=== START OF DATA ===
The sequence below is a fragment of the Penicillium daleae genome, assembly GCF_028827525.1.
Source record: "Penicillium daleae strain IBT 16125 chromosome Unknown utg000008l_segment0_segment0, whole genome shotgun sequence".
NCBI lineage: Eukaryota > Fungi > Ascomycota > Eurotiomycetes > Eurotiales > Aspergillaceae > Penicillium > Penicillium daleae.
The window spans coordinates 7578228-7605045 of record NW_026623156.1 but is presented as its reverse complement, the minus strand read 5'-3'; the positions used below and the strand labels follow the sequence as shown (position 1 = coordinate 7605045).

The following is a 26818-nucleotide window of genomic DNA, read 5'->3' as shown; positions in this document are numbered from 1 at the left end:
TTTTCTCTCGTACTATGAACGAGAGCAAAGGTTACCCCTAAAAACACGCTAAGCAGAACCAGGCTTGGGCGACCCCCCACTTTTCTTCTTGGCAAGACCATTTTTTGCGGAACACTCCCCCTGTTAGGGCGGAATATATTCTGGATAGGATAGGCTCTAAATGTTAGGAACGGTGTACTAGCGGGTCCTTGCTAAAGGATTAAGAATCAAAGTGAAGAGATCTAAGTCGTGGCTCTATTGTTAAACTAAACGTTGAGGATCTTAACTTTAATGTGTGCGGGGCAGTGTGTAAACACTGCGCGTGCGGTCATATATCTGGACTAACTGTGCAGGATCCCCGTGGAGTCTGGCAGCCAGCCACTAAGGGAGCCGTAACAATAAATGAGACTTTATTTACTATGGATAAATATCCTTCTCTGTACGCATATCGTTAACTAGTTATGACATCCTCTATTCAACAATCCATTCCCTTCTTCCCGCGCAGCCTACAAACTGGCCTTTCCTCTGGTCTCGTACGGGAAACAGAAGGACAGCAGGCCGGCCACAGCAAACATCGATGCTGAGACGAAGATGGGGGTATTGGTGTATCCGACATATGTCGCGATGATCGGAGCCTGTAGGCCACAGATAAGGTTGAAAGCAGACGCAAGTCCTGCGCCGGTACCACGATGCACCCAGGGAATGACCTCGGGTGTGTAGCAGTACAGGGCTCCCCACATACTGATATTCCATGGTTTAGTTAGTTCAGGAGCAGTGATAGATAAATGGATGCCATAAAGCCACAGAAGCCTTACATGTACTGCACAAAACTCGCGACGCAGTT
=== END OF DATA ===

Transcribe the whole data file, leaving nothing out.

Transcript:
The sequence below is a fragment of the Penicillium daleae genome, assembly GCF_028827525.1.
Source record: "Penicillium daleae strain IBT 16125 chromosome Unknown utg000008l_segment0_segment0, whole genome shotgun sequence".
NCBI lineage: Eukaryota > Fungi > Ascomycota > Eurotiomycetes > Eurotiales > Aspergillaceae > Penicillium > Penicillium daleae.
The window spans coordinates 7578228-7605045 of record NW_026623156.1 but is presented as its reverse complement, the minus strand read 5'-3'; the positions used below and the strand labels follow the sequence as shown (position 1 = coordinate 7605045).

The following is a 26818-nucleotide window of genomic DNA, read 5'->3' as shown; positions in this document are numbered from 1 at the left end:
TTTTCTCTCGTACTATGAACGAGAGCAAAGGTTACCCCTAAAAACACGCTAAGCAGAACCAGGCTTGGGCGACCCCCCACTTTTCTTCTTGGCAAGACCATTTTTTGCGGAACACTCCCCCTGTTAGGGCGGAATATATTCTGGATAGGATAGGCTCTAAATGTTAGGAACGGTGTACTAGCGGGTCCTTGCTAAAGGATTAAGAATCAAAGTGAAGAGATCTAAGTCGTGGCTCTATTGTTAAACTAAACGTTGAGGATCTTAACTTTAATGTGTGCGGGGCAGTGTGTAAACACTGCGCGTGCGGTCATATATCTGGACTAACTGTGCAGGATCCCCGTGGAGTCTGGCAGCCAGCCACTAAGGGAGCCGTAACAATAAATGAGACTTTATTTACTATGGATAAATATCCTTCTCTGTACGCATATCGTTAACTAGTTATGACATCCTCTATTCAACAATCCATTCCCTTCTTCCCGCGCAGCCTACAAACTGGCCTTTCCTCTGGTCTCGTACGGGAAACAGAAGGACAGCAGGCCGGCCACAGCAAACATCGATGCTGAGACGAAGATGGGGGTATTGGTGTATCCGACATATGTCGCGATGATCGGAGCCTGTAGGCCACAGATAAGGTTGAAAGCAGACGCAAGTCCTGCGCCGGTACCACGATGCACCCAGGGAATGACCTCGGGTGTGTAGCAGTACAGGGCTCCCCACATACTGATATTCCATGGTTTAGTTAGTTCAGGAGCAGTGATAGATAAATGGATGCCATAAAGCCACAGAAGCCTTACATGTACTGCACAAAACTCGCGACGCAGTT